Valerie Plame Wilson: Blowback and Fair Game (both new)

Q -

R - J.K. Rowling (writing as Robert Galbraith): The Cuckoo's Calling, The Silkworm, and Career of Evil (all new);

J.K. Rowling: Harry Potter and the Philosopher's Stone, Harry Potter and the Chamber of Secrets, Harry Potter and the Prisoner of Azkaban, Harry Potter and the Goblet of Fire, Harry Potter and the Order of the Phoenix, Harry Potter and the Half-Blood Prince, and Harry Potter and the Deathly Hallows (all on audio);

Stella Rimington: Secret Asset, Illegal Action, and Open Secret (all new)

S - Dennis McCarthy & June Schlueter: "A Brief Discourse of Rebellion and Rebels" by George North -- A Newly Uncovered Manuscript Source for Shakespeare's Plays (new);

Dorothy L. Sayers: Unnatural Death (revisited on audio)

T - Josephine Tey: Brat Farrar and The Franchise Affair (both new);

Amy Tan: The Chinese Siamese Cat (new);

Jane Thynne: Black Roses (new)

U -

V -

W - Ethel Lina White: The Lady Vanishes (aka The Wheel Spins) and The Spiral Staircase (aka Some Must Watch) (both new);

Patricia Wentworth: Miss Silver Intervenes, Latter End, Poison in the Pen, The Watersplash, and The Traveller Returns (all new);

Kate Westbrook: The Moneypenny Diaries: Guardian Angel (new);

Edith Wharton: Ghosts: Edith Wharton's Gothic Tales (new)

X -

Y -

Z - Juli Zeh: Schilf (English title: Dark Matter) and Unterleuten (both new)

 

Free / center square: [???]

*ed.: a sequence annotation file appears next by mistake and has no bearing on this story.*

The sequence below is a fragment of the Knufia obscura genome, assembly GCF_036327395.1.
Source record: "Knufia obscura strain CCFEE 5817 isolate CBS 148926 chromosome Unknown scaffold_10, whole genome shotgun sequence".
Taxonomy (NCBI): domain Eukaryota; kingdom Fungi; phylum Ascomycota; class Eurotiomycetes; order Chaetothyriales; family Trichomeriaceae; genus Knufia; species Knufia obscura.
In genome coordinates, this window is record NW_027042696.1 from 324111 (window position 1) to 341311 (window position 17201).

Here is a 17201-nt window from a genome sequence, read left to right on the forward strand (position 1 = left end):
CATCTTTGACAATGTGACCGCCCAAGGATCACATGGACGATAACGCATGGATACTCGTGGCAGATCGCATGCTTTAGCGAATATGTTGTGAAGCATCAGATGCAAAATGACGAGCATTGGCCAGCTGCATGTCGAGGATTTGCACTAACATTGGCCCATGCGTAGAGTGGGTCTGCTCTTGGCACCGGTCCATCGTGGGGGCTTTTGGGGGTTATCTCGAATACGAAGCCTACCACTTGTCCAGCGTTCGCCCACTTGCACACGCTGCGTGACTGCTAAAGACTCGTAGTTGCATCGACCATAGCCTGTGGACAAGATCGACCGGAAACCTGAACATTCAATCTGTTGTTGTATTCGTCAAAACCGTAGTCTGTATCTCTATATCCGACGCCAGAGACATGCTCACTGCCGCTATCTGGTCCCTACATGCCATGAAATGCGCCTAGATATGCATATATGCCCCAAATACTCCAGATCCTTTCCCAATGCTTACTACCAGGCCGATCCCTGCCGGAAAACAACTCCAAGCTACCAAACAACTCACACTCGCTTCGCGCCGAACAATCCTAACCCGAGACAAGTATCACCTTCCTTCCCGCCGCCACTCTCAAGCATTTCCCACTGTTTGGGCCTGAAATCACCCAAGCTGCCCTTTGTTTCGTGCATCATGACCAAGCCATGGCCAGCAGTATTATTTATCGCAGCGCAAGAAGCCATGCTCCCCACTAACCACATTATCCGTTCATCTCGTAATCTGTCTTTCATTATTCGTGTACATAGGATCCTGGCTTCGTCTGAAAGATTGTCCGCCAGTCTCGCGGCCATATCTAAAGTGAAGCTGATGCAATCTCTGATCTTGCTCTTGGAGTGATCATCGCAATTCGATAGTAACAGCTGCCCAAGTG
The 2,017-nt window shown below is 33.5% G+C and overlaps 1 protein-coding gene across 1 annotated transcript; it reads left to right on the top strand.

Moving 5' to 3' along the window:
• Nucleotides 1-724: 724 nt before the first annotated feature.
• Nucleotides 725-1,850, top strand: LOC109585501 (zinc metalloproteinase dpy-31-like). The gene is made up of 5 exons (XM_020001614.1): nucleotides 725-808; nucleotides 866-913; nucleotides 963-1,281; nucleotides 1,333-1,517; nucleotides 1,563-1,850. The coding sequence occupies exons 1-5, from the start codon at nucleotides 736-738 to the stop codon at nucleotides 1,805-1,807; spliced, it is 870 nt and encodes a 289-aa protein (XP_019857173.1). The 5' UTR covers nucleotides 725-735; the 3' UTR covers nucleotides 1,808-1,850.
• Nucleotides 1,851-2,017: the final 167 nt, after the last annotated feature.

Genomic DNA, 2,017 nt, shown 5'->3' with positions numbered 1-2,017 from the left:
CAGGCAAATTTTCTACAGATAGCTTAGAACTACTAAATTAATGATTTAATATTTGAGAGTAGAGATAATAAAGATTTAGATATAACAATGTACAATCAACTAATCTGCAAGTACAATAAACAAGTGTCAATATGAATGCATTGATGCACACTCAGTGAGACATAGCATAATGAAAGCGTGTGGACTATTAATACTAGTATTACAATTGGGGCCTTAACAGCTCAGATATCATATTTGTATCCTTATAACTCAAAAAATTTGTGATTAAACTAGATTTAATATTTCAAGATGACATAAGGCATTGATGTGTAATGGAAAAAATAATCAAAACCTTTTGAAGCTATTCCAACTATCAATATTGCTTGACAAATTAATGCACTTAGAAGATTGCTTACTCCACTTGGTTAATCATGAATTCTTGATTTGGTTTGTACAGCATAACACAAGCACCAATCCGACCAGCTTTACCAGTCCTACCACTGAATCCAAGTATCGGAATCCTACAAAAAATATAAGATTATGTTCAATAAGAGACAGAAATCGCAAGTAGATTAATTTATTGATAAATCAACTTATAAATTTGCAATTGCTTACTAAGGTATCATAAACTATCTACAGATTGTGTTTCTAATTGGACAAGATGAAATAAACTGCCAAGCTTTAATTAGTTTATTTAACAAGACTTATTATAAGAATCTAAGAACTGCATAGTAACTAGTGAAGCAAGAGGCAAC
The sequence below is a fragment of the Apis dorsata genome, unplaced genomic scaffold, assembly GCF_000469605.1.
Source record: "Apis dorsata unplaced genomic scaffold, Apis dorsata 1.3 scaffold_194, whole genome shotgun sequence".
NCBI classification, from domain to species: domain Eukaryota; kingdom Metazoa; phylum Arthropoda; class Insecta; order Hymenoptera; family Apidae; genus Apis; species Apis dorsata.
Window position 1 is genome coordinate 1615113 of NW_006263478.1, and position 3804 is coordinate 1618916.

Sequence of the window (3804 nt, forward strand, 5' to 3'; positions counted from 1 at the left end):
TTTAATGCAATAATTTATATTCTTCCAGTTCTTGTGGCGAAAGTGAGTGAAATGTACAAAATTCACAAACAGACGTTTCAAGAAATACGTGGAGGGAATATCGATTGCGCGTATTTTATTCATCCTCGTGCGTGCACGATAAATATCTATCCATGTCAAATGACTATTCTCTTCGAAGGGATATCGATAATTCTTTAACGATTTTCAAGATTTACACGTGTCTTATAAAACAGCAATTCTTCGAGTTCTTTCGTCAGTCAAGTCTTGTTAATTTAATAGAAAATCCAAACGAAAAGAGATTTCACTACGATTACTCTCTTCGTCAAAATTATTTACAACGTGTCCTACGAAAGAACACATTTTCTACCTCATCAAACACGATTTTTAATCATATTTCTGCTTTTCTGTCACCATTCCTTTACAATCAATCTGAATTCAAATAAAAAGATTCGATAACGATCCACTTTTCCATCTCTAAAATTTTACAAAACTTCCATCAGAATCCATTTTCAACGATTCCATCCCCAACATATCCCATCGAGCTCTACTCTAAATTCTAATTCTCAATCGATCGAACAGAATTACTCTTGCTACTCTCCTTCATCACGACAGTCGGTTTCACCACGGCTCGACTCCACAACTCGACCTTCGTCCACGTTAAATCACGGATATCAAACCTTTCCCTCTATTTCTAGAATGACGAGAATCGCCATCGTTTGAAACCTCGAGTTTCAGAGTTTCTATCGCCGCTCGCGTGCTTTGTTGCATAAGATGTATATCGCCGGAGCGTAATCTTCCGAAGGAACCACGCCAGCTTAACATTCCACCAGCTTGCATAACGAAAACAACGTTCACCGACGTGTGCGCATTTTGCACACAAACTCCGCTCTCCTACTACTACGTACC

On the card, I am only tracking new reads, not rereads.

 

Read, to date in 2018:

Books by female authors: 92

- new: 63

- rereads: 29

 

Books by male authors: 49

- new: 45

- rereads: 4

 

Books by F & M mixed teams / anthologies: 2

- new: 2

- rereads:

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text 2018-05-02 01:33
Women Writers Bingo Progress

 

I've got 3 more letters to read, but I think 'X' might take me a bit.

 

A - Flame in the Mist - Renee Ahdieh  

B - Jackass! - Scarlet Beriko  

C - Busted - Gina Ciocca  

D - Pride and Prejudice and Mistletoe - Melissa de la Cruz  

E - Buried Heart - Kate Elliott  

F - A World Without "Whom": The Essential Guide to Language in the BuzzFeed Age - Emmy J. Favilla  

G - Just Dreaming - Kerstin Gier  

H - The Last Black Unicorn - Tiffany Haddish  

I - 

J - Of Beast and Beauty - Stacey Jay  

K - He Said/She Said - Erin Kelly  

L - The Hearts We Sold - Emily Lloyd-Jones  

M - Secret of the Princess - Milk Morinaga  

N - That Wolf-Boy is Mine! 1 - Yoko Nogiri  

O - The Arsonist - Stephanie Oakes  

P - The Heart of Betrayal (The Remnant Chronicles) - Mary E. Pearson  

Q - Because of Miss Bridgerton - Julia Quinn  

R - Almost Midnight - Rainbow Rowell,Simini Blocker